I’ve been using nMigen to write a simple RISC-V microcontroller over the past couple of months, mostly as a learning exercise. But I also like the idea of using an open-source MCU for smaller projects where I would currently use something like an STM32 or MSP430. And most importantly, I really want some dedicated peripherals for driving cheap addressable “NeoPixel” LEDs; I’m tired of needing to mis-use a SPI peripheral or write carefully-timed assembly code which cannot run while interrupts are active.

But that will have to wait for a follow-up post; for now, I’m going to talk about some simpler tasks to introduce nMigen. In this post, we will learn how to read “program data” from the SPI Flash chip on an iCE40 FPGA board, and how to use that data to light up the on-board LEDs in programmable patterns.

Upduino LED

The LEDs on these boards are very bright, because you’re supposed to use PWM to drive them.

The target hardware will be an iCE40UP5K-SG48 chip, but nMigen is cross-platform so it should be easy to adapt this code for other FPGAs. If you want to follow along, you can find a 48-pin iCE40UP5K on an $8-20 “Upduino” board or a $50 Lattice evaluation board. If you get an “Upduino”, be careful not to mis-configure the SPI Flash pins; theoretically, you could effectively brick the board if you made it impossible to communicate with the Flash chip. The Lattice evaluation board has jumpers which you could unplug to recover if that happens, but I don’t think that the code presented here should cause those sorts of problems. I haven’t managed to brick anything yet, knock on wood…

Be aware that the Upduino v1 board is cheaper because it does not include the FT2232 USB/SPI chip which the toolchain expects to communicate with, so if you decide to use that option, you’ll need to know how to manually write a binary file to SPI Flash in lieu of the iceprog commands listed later in this post.

Learning how to FPGA with ‘Neopixel’ LEDs

Whenever I talk to someone about FPGAs, the conversation seems to follow a familiar routine. It is almost a catechism to say that ‘FPGAs are very interesting niche products that, sadly, rarely make sense in real-world applications’. I often hear that organizations with Money can afford to develop ASICs, while hobbyists are usually better served by today’s affordable and powerful microcontrollers except in some very specific circumstances like emulating old CPU architectures. I don’t have enough experience to know how accurate this is, but I do have a couple of projects that seem like they could benefit from an FPGA, so I decided to bite the bullet and learn the basics of how to use one.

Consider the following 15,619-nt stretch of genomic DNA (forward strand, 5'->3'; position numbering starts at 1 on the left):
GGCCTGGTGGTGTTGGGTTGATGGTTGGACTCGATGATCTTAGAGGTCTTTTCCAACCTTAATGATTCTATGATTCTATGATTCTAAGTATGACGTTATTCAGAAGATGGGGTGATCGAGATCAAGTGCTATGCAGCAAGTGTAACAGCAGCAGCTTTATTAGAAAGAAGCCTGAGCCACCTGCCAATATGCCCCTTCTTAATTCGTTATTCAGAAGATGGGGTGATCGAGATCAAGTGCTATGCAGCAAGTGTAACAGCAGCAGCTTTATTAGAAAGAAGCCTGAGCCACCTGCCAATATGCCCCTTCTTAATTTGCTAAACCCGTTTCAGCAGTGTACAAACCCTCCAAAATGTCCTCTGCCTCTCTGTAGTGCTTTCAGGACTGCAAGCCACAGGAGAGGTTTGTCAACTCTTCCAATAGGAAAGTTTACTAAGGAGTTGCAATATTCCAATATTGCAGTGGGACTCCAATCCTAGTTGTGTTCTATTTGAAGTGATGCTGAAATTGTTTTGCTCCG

I chose a popular $25 development board called the ‘Icestick‘ to start with. It uses one of Lattice’s iCE40 chips, which is nice because there is an open-source toolchain called Icestorm available for building Verilog or VHDL code into an iCE40 bitstream. Most FPGA vendors (including Lattice) don’t provide a toolchain that you can build from source, but thanks to the hard work of Clifford Wolf and the other Icestorm contributors, I can’t use “maddeningly proprietary tools” as a reason not to learn about this anymore.

One thing that FPGAs can do much better than microcontrollers is running a lot of similar state machines in parallel. I’d eventually like to make a ‘video wall’ project using individually-addressable LEDs, but the common ‘Neopixel’ variants share a maximum data rate of about 800kbps. That’s probably too slow to send video to a display one pixel at a time, but it might be fast enough to send a few hundred ‘blocks’ of pixel data in parallel. As a small step towards that goal, I decided to try lighting up a single strip of WS2812B or SK6812 LEDs using Verilog. Here, I will try to describe what I learned.

Icestick with lights

Blue Icestick

And while this post will walk through a working design, I’m sorry that it will not be a great tutorial on writing Verilog or VHDL; I will try to gloss over what I don’t understand, so I would encourage you to read a more comprehensive tutorial on the subject like Al Williams’ series of Verilog and Icestorm tutorials on Hackaday. Sorry about that, but I’m still learning and I don’t want to present misleading information. This tutorial’s code is available on Github as usual, but caveat emptor.